Gift ceiling in antigraft law may be lifted for industriesThe government will decide today whether to amend the antigraft law for public officials, teachers and journalists by raising the caps on spending on meals and presents, responding to criticism that the restrictions have taken a toll on agricultural and livestock industries.
The Anti-Corruption and Civil Rights Commission, which oversees the so-called Kim Young-ran Act, held a closed-door meeting Monday to discuss possible revisions.
Among key agenda items, according to sources with knowledge of the talks, were the commission’s plans to raise the cap on gifts given to civil servants from the current 50,000 won ($46) to 100,000 won as long as the presents are agricultural, livestock or marine goods.
The idea of raising the meal cap from the current 30,000 won to 50,000 won appears to have lost momentum during the commission’s internal meeting.
The antigraft law, which went into effect on Sept. 28, 2016, takes its name from Kim Young-ran, a former chief of the commission who authored its initial draft.
The government will hold a meeting with the ruling Democratic Party today to finalize any changes to the system and announce the results Thursday. If authorities do decide to raise the gift cap, related industries may see a positive impact as early as next February, when Korea celebrates Lunar New Year, or Seollal, on Feb. 16, one of the country’s two largest gift-giving holidays alongside Chuseok, the harvest festival.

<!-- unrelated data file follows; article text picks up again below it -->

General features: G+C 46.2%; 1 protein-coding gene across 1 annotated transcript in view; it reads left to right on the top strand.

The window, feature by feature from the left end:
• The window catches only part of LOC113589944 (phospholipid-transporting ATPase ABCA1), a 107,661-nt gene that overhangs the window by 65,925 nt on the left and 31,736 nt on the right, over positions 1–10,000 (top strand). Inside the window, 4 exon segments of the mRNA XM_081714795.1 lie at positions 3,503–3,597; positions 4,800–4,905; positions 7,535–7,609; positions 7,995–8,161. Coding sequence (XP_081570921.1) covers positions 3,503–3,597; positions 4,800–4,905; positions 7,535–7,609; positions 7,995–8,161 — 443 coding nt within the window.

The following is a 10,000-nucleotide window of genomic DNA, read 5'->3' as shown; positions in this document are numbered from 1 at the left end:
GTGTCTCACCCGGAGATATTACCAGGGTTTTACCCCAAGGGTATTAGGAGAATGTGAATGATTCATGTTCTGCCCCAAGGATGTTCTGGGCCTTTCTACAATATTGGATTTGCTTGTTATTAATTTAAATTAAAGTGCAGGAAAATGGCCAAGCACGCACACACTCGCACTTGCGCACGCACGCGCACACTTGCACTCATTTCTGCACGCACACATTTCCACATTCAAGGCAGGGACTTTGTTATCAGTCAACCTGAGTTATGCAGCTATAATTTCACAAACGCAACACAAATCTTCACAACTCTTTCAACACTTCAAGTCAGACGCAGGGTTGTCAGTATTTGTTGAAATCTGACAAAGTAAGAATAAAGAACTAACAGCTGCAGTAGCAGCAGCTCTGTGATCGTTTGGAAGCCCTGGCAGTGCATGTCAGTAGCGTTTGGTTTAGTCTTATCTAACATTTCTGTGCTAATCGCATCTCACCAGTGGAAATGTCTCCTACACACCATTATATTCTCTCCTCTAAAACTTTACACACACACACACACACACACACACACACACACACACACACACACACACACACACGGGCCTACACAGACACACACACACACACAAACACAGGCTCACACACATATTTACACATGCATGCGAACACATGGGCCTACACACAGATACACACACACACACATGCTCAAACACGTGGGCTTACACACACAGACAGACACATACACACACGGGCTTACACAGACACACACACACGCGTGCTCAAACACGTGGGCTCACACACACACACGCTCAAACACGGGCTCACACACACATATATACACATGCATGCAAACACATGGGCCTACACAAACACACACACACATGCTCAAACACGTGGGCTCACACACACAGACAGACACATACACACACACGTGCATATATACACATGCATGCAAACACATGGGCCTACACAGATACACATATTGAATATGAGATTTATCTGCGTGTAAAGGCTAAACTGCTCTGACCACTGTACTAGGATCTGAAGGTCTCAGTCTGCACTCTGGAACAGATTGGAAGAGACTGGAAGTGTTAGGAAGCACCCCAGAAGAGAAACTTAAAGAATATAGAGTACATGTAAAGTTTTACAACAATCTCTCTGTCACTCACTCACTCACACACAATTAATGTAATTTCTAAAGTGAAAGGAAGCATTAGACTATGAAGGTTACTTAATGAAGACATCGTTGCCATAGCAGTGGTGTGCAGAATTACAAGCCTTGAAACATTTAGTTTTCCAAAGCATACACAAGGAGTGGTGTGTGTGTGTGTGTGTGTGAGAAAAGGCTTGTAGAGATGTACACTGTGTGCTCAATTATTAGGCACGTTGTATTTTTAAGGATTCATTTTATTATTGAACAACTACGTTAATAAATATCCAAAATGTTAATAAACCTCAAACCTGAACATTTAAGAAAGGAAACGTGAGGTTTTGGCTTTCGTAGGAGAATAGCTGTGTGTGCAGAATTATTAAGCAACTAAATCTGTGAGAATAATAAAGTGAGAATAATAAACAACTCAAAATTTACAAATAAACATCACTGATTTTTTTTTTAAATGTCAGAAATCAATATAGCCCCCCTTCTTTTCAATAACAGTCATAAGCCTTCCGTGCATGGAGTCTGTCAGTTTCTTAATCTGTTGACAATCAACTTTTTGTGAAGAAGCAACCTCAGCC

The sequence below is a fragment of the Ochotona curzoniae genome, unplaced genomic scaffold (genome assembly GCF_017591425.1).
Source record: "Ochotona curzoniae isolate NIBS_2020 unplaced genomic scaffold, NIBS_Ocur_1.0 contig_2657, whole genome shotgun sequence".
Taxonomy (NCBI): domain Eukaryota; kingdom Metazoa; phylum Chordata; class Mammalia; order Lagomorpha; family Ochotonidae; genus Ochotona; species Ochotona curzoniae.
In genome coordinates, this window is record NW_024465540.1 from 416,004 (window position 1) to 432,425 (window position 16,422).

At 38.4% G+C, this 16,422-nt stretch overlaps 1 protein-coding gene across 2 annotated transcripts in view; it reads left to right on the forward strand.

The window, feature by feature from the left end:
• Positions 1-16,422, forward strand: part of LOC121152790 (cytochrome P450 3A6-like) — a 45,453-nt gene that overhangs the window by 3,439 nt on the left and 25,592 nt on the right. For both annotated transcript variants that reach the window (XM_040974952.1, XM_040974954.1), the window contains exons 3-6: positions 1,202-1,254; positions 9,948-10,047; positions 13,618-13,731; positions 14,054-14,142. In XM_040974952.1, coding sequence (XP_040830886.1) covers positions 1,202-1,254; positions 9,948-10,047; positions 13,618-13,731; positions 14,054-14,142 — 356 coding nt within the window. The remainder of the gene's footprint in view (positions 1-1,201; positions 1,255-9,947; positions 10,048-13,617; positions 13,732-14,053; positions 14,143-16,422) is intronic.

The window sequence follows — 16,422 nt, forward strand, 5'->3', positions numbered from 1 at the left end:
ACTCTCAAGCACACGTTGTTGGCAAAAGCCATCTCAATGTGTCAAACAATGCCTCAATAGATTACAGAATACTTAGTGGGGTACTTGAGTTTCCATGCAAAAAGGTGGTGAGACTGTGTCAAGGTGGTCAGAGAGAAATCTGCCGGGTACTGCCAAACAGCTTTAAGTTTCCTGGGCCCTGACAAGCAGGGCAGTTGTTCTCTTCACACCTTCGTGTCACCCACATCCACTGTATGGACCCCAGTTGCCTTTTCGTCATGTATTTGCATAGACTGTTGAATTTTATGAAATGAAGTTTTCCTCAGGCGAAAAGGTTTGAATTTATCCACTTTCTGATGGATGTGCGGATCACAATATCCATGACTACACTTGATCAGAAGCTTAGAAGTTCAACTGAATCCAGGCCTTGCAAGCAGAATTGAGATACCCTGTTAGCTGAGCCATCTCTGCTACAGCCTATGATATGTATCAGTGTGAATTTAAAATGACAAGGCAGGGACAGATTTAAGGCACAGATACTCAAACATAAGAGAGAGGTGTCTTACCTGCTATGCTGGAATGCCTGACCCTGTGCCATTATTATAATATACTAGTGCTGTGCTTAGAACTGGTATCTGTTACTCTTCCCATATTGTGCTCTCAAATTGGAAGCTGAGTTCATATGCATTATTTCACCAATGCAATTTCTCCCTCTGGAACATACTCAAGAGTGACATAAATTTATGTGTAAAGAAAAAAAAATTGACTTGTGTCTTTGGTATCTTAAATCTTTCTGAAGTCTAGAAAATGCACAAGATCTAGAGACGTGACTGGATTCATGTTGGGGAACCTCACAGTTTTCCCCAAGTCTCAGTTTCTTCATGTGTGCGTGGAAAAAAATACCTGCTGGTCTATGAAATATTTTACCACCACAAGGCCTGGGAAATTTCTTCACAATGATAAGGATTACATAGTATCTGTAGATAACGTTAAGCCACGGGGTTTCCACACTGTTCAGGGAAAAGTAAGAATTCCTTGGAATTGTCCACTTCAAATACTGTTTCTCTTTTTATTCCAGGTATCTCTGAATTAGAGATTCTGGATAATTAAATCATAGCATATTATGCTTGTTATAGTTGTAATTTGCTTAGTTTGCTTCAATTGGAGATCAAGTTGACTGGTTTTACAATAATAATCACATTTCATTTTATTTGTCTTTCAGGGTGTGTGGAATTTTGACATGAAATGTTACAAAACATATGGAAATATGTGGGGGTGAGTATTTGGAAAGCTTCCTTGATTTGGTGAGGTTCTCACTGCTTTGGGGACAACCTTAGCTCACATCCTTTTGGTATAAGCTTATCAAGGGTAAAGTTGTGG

Dried yellow corvina, or gulbi, merchants in Yeonggwang County, South Jeolla were hopeful their business would improve.
“We had to sell corvinas in really small packages of three to five fish,” said Kang Cheol, 70, head of a group of Yeonggwang gulbi sellers. “If the government raises the cap to 100,000 won, we can return to selling double the amount.”
Data from the Yeonggwang county office showed a 40 percent drop in sales of the area’s corvinas this past Chuseok compared to the previous year.
Some 81 billion won worth of the catch was sold last October during the holiday, whereas the previous Chuseok saw 135 billion won in sales.
Lee Jong-gwan, 38, who owns a hanwoo (Korean beef) shop in Daegu, expected more customers as well.
“With a 50,000 won cap,” said Lee, “it was the like the government telling local customers to buy cheaper imports. The system is finally going back to normalcy.”
BY CHEONG YONG-WHAN, KIM HO AND WEE SUNG-WOOK [firstname.lastname@example.org]
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